At Rörstrand, where he was employed from 1939 to 1973, Stålhane designed unique stoneware, serially produced decorative items and tableware, large public decorations and sculptures. He was an innovator who drove forward the evolvement of ceramic artistry and design, from the slender, graphic vases of the 1950s to the brutal, expressive style of the 1960s, deeply influencing his contemporaries. He was instrumental to Rörstrand as a creative leader and brand representative, and his work and magnetic personality were fundamental in maintaining the company’s status. From 1963 to 1971 he was head teacher in ceramics and glass at Konstindustriskolan in Gothenburg, making his mark in a new generation of ceramicists and artists. In 1973 he ended his employment at Rörstrand due to the changing landscape in the industry where artistic freedom had to give increasing way to market forces. He then founded the ceramic studio Designhuset, where he and a team of other artists and throwers designed and produced stoneware in a smaller scale compared to Rörstrand but with greater freedom. Stålhane worked at Designhuset until his death in 1990.

Carl-Harry Stålhane had 37 separate exhibitions of his work during his career between the years 1948 and 1990 and he received many prestigious awards, among them a Gold Medal at the Milano Triennial in 1955. His work is represented in many museums, among them Nationalmuseum, Röhsska muséet, MoMA and Victoria & Albert Museum. Aside from his work with ceramics, he also worked as an interior designer and creative lead for VARA-bolagen, a company that owned and administered a chain of hotels and restaurants in the southwestern part of Sweden.

Literature: Stålhane. Petter Eklund. Carlsson, 2006

Sylvia Stave was a fascinating representative of Swedish mid-century design with her immaculate, sober designs that lead her to become lead designer of the firm C. G. Hallberg as a 23 year old in 1931. She worked for C. G. Hallberg for ten years before suddenly quitting her trade completely and settling down as a house wife in Paris.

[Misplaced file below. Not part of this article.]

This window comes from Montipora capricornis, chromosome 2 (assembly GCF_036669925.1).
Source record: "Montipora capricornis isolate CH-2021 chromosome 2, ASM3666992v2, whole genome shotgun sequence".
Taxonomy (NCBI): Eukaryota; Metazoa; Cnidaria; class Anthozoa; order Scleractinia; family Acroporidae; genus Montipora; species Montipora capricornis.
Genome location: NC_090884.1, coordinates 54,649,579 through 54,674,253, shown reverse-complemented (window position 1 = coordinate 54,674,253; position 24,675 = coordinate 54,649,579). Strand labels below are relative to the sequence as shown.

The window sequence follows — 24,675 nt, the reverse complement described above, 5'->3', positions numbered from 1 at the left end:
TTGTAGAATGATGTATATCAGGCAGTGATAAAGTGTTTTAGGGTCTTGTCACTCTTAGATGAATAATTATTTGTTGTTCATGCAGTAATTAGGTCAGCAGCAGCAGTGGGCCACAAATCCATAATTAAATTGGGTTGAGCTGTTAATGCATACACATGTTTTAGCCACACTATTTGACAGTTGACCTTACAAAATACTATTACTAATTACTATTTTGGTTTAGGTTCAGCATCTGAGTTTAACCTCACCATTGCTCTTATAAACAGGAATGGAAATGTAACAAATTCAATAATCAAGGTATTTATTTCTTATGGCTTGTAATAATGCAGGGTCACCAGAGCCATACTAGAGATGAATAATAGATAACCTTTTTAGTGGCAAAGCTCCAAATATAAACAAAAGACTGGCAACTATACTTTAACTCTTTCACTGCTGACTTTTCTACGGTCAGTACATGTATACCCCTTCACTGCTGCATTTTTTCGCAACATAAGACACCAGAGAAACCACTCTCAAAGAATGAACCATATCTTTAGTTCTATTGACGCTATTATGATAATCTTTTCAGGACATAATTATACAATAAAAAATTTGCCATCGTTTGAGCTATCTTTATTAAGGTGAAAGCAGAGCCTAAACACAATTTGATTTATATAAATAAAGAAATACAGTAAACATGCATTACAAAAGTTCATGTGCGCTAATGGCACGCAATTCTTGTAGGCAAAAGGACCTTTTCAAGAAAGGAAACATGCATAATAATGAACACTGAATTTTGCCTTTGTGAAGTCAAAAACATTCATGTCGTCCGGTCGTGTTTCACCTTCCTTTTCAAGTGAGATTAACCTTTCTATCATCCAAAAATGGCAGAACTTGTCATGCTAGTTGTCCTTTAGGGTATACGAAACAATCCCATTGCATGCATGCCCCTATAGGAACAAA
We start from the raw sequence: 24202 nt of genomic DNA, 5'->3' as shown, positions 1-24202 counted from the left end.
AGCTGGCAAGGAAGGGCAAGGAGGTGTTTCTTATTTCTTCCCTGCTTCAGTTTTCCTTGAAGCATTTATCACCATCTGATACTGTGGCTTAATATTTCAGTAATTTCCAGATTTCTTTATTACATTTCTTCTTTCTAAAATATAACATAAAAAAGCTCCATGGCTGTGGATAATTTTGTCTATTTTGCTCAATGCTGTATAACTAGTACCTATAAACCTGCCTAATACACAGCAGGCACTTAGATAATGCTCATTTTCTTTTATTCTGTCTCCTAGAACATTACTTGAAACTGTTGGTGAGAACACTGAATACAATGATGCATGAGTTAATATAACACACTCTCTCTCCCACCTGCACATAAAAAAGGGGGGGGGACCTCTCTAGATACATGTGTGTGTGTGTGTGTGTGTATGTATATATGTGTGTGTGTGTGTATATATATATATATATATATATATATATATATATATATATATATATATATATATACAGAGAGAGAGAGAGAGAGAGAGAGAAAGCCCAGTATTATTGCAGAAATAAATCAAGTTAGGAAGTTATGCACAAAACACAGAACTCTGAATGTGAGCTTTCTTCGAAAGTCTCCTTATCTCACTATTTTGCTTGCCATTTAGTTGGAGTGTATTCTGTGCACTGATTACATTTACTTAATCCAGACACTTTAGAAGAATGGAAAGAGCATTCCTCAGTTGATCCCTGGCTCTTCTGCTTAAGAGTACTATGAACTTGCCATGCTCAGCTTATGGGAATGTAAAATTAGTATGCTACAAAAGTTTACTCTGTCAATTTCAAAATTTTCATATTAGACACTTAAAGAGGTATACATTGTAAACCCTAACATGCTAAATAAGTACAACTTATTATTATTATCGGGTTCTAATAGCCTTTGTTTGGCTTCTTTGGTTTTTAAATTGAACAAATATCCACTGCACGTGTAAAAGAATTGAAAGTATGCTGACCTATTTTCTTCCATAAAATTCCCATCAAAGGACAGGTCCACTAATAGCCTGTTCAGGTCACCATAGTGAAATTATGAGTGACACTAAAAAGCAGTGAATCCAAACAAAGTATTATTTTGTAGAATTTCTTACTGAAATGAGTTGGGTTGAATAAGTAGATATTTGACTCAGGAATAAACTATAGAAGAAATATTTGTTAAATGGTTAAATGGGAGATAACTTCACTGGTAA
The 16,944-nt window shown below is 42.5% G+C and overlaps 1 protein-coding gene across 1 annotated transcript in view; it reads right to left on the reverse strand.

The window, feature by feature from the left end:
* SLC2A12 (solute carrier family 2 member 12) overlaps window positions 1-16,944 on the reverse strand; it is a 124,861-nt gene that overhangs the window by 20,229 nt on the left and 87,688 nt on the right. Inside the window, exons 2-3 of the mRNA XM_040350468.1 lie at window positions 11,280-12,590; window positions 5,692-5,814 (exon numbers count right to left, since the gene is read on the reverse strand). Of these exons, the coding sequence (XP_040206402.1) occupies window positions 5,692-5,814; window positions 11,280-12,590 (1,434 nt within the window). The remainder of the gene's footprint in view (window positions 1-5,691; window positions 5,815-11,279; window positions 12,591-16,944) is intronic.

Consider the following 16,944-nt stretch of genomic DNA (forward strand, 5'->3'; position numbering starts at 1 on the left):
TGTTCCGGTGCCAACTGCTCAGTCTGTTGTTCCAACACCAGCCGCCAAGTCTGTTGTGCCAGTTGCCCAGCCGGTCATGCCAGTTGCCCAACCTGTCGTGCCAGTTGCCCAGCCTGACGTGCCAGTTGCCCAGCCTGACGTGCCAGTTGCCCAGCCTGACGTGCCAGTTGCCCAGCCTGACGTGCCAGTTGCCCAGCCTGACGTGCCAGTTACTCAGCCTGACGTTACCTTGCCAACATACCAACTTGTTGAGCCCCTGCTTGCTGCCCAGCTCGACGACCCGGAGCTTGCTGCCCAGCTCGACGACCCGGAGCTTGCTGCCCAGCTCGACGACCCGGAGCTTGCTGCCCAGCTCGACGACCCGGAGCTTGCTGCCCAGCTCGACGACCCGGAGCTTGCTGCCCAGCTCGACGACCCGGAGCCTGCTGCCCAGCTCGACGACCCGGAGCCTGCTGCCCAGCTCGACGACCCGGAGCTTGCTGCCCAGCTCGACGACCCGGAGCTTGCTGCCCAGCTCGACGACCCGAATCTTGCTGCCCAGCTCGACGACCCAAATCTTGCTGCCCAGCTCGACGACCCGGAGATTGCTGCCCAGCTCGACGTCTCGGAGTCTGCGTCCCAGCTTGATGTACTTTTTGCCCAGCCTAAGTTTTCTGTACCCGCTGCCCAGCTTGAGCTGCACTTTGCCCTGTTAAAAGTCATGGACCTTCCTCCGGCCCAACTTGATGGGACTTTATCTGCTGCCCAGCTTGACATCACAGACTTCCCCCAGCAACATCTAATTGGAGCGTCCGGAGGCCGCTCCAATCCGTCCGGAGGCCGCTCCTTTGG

Literature: Kvinnliga pionjärer – Svensk form under mellankrigstiden. Magnus Olausson & Micael Ernstell. Nationalmuseum, 2015

Ingeborg Lundin was a Swedish glass artist, whose 1950s and 1960s designs are among the most influential of that era. Lundin got her education at Konstfack in Stockholm and started working at Orrefors directly after her graduation in 1947. She stayed at Orrefors until 1971, redefining the art of glass design with her pure, gracious, sometimes ethereal creations.  Ingeborg Lundin received the Lunning prize in 1954 and a gold medal at the Milano Triennale in 1957.

Literature: Svenskt glas. Åke Huldt. Wahlström & Widstrand, 1991

Inga-Britt “Ibe” Dahlquist is one of Sweden’s most interesting modernist goldsmiths, originally from the island of Gotland.  She had her breakthrough in the 1950s with her characteristic organic silver jewelry combined with local natural elements such as fossils and stones. Dahlquist also worked for Georg Jensen from 1965 and onwards, creating pieces that were more strictly modernist, however with organic expressions that resonated with her work in her own studio.

Ibe Dahlquist shared a studio in Visby with fellow silversmith Olof Barve for several decades. Barve executed the jewelry while Dahlquist more often focused on the designs.

Carl-Axel Beijbom (1909-1971)

The story of the striking elmwood tables from C. A. Beijbom began when Carl-Axel Beijbom, who ran the family farm Simlingegården in the south of Sweden, found an elmwood plank in the attic in the early 1960s. It was unusually beautiful and inspired Carl-Axel Beijbom, an artist at heart with an eye for beautiful and interesting objects, to make it into a table top. Beijbom discovered that elm trees that grow around where people live or in an avenue and consequently are regularly trimmed, develop a certain kind of lively veins.

Carl-Axel Beijbom was an inspiring person with the ability to gather people around him. Guests and neighbors who saw the table asked to have one made for them and word about it spread from mouth to mouth. Beijbom was quick to realize the potential and sold the farm animals, turning the barn into a wood workshop. Beijbom’s tables, mostly in the form of coffee or sofa tables became high in demand, however the production was limited and every single table was made to order. The C. A. Beijbom workshop was active from the mid-1960s until the turn of the century, with production peaking during the late 1960s and early 1970s. Carl-Axel’s sons Christer and Peter continued the manufacturing after Carl-Axels passing, well trained in the trade by their father. To this day they get requests for new tables, but they gracefully decline. 

Source: Interview with the designer’s family